Theresa May snatches defeat from the jaws of victory

Theresa May called for unity, unity behind a project she defined. It was not a project defined either by the referendum or by Parliament. According to some it was not even defined by the government.

She was determined only to allow consideration of options that appeased the UKIP-wing of her party and the right-wing press, rather than to pursue the outcome that is in the best interests of the UK and its people.

In order to support this unity and backing of her views she called a “snap” election, despite having said on many occasions she wouldn’t.

She pushed the legislation for a General Election through the Commons with virtually no opposition. She thought she had not only the Commons but the country eating out of her hand.

The polls backed this up, not only were the Tories ahead in the polls but Theresa May’s own popularity ratings seemed to put her in an unassailable position.

It is a fact of life that arrogance often breeds contempt and the arrogance of the Theresa May junta quickly turned into contempt.

Personal attacks on opposition politicians, arrogantly adding in unpopular measures to the manifesto aimed at some of her most loyal supporters, trying to deny that she had made u-turns in her position.

The people of the UK have delivered their response, given Theresa May her comeuppance.

Instead of a landslide majority rivalling that of Tony Blair in 1997 or Margaret Thatcher in 1983 she has managed to turn an adequate parliamentary majority into something less.

This has not been achieved solely by her own efforts.

The Labour party produced a manifesto that had considerable appeal on the traditional General Election issues, health, education, care of the elderly and less able. Jeremy Corbyn engaged with and inspired voters.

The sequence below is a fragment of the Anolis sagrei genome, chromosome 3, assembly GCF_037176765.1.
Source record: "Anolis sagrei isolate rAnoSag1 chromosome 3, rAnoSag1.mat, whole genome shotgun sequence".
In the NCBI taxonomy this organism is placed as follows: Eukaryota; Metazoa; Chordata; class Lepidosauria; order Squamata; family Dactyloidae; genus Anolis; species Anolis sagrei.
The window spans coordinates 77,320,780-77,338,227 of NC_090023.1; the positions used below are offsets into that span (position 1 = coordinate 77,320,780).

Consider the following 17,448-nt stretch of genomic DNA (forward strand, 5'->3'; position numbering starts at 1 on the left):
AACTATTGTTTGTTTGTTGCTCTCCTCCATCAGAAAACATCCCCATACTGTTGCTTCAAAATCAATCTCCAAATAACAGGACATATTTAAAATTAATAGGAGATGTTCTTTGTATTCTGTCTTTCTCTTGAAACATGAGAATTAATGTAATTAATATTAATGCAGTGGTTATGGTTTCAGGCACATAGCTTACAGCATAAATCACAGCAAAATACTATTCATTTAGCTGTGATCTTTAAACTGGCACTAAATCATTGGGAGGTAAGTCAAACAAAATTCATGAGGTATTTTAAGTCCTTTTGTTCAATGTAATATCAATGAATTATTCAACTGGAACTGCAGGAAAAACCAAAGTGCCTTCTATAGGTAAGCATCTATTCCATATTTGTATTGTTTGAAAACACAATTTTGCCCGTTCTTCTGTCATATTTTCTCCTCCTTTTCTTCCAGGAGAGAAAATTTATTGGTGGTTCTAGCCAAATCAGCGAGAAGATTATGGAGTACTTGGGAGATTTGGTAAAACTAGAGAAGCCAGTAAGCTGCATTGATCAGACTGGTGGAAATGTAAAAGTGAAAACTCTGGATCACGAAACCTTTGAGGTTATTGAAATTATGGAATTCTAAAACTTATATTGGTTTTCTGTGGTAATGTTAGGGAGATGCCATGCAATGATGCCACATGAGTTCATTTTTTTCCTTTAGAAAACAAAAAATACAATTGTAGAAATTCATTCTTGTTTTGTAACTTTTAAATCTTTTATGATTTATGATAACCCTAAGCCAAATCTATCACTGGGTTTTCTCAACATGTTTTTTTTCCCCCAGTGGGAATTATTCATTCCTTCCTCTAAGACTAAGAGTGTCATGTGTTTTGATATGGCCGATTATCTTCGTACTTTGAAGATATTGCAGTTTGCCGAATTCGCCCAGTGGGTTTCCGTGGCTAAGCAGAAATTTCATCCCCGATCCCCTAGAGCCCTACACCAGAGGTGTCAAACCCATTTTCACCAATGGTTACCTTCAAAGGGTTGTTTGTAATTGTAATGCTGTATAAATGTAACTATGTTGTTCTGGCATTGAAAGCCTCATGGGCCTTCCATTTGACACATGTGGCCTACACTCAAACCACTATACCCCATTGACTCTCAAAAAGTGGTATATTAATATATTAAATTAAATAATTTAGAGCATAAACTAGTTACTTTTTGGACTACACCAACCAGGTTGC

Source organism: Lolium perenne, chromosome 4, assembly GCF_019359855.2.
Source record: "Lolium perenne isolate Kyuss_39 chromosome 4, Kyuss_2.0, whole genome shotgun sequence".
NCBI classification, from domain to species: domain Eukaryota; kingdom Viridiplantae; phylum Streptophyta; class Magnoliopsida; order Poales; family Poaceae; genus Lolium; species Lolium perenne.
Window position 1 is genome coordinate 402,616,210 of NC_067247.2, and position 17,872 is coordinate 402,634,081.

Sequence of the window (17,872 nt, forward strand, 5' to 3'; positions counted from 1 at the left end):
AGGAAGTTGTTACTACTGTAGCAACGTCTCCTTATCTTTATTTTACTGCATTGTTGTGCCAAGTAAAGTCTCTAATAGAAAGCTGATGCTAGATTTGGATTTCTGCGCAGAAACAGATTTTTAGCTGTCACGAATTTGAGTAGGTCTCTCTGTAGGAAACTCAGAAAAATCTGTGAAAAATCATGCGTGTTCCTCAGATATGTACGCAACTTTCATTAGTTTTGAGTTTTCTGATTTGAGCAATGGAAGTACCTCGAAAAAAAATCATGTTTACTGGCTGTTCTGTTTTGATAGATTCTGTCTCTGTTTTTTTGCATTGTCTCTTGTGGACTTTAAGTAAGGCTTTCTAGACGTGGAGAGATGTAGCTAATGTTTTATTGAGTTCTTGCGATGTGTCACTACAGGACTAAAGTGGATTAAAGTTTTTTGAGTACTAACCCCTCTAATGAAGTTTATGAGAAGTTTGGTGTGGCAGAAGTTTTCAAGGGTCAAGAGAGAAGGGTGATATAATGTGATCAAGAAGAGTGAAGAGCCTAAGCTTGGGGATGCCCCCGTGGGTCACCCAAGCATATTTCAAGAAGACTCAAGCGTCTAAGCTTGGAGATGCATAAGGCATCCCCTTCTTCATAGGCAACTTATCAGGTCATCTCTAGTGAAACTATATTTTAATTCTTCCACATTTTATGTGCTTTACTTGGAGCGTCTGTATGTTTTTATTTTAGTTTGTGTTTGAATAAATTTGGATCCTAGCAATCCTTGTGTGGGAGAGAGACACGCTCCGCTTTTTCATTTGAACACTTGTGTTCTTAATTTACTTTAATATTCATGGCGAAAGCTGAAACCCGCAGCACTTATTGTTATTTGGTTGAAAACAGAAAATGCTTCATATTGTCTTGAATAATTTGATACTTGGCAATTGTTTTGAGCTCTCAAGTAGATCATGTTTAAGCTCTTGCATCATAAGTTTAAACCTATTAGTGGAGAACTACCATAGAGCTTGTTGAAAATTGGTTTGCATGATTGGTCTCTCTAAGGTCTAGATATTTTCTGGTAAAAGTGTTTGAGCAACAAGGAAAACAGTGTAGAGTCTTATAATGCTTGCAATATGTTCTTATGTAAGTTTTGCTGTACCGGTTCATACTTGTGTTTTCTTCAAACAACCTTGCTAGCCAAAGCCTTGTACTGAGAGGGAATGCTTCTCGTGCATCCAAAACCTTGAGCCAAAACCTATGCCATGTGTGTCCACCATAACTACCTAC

At the same time the “strong and stable” campaign led by Theresa May collapsed into a “weak and wooden” campaign.

All the while there were thousands of people working, largely unpaid and unacknowledged, to bring about a change in the political scene in the UK. Some did so with great fanfare, almost all went about it quietly and seriously without seeking acknowledgment or praise.

We know that Theresa May’s arrogant gambit has not succeeded, not only not succeeded but has actually failed in a quite unprecedented manner. Theresa May has literally snatched defeat from the jaws of victory.

However, whatever government is formed in the next few days we need to be aware of one indisputable fact: both the Labour party and the Tories are committed to taking the UK out of the EU based on the populist mantra the “the people have spoken”.

The only difference between them is that one says “No Deal is better than a Bad Deal” and the other says “Any Deal is better than No Deal”.

Neither has committed to pursuing a course of action solely based on “What is in the best interest of the UK”. Regardless of what either party says the Brexit “elephant in the room” has to be addressed.

In all things we should not be looking for the least worst option for the UK, we should, we must be looking for and demanding the best of all possible options for the UK.

Not doing so betrays our heritage, those things that people have struggled, fought and died for.

We clipped the wings of an authoritarian government in the courts, the electorate has now reigned in the government with this election result.

We must build on these successes and ensure that the views of all are taken into account and all the options are explored when Parliament decides the future course for the UK.

That is our legacy and our obligation – to seek “What is in the best interest of the UK”.

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